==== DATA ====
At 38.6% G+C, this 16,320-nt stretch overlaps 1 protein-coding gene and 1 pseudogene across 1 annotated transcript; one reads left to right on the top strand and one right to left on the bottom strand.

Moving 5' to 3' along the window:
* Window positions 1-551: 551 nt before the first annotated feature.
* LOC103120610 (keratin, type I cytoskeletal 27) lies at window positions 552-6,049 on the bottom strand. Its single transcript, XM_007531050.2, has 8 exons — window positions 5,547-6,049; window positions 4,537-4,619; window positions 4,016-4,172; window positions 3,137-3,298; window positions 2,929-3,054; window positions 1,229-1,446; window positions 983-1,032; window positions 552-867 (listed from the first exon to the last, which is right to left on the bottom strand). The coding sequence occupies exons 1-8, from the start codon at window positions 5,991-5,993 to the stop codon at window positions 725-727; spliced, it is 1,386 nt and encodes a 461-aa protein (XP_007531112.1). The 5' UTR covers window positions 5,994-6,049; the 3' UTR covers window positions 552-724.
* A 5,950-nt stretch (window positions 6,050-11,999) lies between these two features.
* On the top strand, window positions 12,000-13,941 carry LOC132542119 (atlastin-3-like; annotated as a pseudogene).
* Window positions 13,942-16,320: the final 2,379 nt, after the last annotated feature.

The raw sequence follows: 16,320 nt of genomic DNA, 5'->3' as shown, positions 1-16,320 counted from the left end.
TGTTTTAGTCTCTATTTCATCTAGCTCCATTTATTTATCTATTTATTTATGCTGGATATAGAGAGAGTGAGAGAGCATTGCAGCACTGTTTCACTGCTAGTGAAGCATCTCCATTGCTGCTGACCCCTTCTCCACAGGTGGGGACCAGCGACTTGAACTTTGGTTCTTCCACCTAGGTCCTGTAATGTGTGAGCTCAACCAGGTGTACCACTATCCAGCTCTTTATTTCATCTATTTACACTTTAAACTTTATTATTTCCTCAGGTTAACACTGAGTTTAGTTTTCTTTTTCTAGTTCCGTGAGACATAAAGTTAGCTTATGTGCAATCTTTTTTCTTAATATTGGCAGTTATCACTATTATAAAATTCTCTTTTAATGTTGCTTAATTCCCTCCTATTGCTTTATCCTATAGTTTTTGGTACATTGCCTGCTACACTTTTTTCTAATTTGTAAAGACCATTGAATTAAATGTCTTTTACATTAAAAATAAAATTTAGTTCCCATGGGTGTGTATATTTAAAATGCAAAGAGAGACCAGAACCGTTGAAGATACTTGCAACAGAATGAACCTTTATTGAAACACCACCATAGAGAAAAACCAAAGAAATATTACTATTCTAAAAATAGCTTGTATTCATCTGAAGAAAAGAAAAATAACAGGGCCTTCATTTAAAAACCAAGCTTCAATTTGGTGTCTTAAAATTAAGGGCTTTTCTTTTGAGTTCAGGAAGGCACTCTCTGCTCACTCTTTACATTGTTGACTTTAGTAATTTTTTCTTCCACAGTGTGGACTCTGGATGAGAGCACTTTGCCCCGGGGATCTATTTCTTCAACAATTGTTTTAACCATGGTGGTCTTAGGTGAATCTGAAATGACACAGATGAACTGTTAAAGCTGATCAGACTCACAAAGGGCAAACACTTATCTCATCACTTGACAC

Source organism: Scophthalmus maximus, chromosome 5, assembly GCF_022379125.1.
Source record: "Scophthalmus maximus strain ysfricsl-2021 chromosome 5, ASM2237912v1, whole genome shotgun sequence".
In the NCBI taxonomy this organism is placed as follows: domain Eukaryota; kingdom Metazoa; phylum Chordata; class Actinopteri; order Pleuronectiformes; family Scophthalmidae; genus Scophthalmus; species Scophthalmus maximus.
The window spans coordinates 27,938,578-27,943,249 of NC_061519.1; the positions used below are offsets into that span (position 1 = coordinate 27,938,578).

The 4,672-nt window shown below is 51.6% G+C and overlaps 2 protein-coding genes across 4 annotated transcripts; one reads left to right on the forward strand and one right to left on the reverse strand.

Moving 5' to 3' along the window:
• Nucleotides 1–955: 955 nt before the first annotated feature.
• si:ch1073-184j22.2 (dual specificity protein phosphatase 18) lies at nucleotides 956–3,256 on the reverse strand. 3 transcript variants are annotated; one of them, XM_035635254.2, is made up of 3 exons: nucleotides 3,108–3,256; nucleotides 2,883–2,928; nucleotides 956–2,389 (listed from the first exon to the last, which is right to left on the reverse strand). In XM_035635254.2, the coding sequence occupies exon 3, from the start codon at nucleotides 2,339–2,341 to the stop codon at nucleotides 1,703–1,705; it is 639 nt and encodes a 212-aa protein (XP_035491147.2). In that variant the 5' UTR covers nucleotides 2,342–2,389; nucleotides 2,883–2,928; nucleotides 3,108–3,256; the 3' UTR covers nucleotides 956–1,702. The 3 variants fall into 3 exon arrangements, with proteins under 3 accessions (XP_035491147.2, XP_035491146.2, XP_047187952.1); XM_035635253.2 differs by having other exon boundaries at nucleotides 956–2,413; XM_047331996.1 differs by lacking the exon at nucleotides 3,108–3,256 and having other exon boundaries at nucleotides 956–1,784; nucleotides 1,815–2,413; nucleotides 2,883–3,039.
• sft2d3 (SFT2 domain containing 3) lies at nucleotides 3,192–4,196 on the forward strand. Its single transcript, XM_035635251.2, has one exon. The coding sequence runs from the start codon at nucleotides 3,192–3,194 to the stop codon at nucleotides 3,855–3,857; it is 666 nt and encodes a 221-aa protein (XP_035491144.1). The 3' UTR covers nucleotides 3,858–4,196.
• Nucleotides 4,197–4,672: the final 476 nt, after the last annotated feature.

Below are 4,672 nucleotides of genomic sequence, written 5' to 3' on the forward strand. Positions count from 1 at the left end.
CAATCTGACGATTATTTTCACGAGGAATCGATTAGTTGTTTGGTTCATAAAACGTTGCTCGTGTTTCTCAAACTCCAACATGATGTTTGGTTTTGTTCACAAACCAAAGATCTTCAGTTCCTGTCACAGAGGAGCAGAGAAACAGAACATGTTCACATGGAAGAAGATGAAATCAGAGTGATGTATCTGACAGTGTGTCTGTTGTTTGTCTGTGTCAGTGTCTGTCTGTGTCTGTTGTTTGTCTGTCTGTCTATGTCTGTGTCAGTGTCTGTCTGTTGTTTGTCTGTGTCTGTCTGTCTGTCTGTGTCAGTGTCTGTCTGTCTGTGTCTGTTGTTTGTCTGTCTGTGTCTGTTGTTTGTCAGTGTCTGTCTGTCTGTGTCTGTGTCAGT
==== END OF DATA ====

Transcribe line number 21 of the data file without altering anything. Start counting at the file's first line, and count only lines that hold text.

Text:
CAATCTGACGATTATTTTCACGAGGAATCGATTAGTTGTTTGGTTCATAAAACGTTGCTCGTGTTTCTCAAACTCCAACATGATGTTTGGTTTTGTTCACAAACCAAAGATCTTCAGTTCCTGTCACAGAGGAGCAGAGAAACAGAACATGTTCACATGGAAGAAGATGAAATCAGAGTGATGTATCTGACAGTGTGTCTGTTGTTTGTCTGTGTCAGTGTCTGTCTGTGTCTGTTGTTTGTCTGTCTGTCTATGTCTGTGTCAGTGTCTGTCTGTTGTTTGTCTGTGTCTGTCTGTCTGTCTGTGTCAGTGTCTGTCTGTCTGTGTCTGTTGTTTGTCTGTCTGTGTCTGTTGTTTGTCAGTGTCTGTCTGTCTGTGTCTGTGTCAGT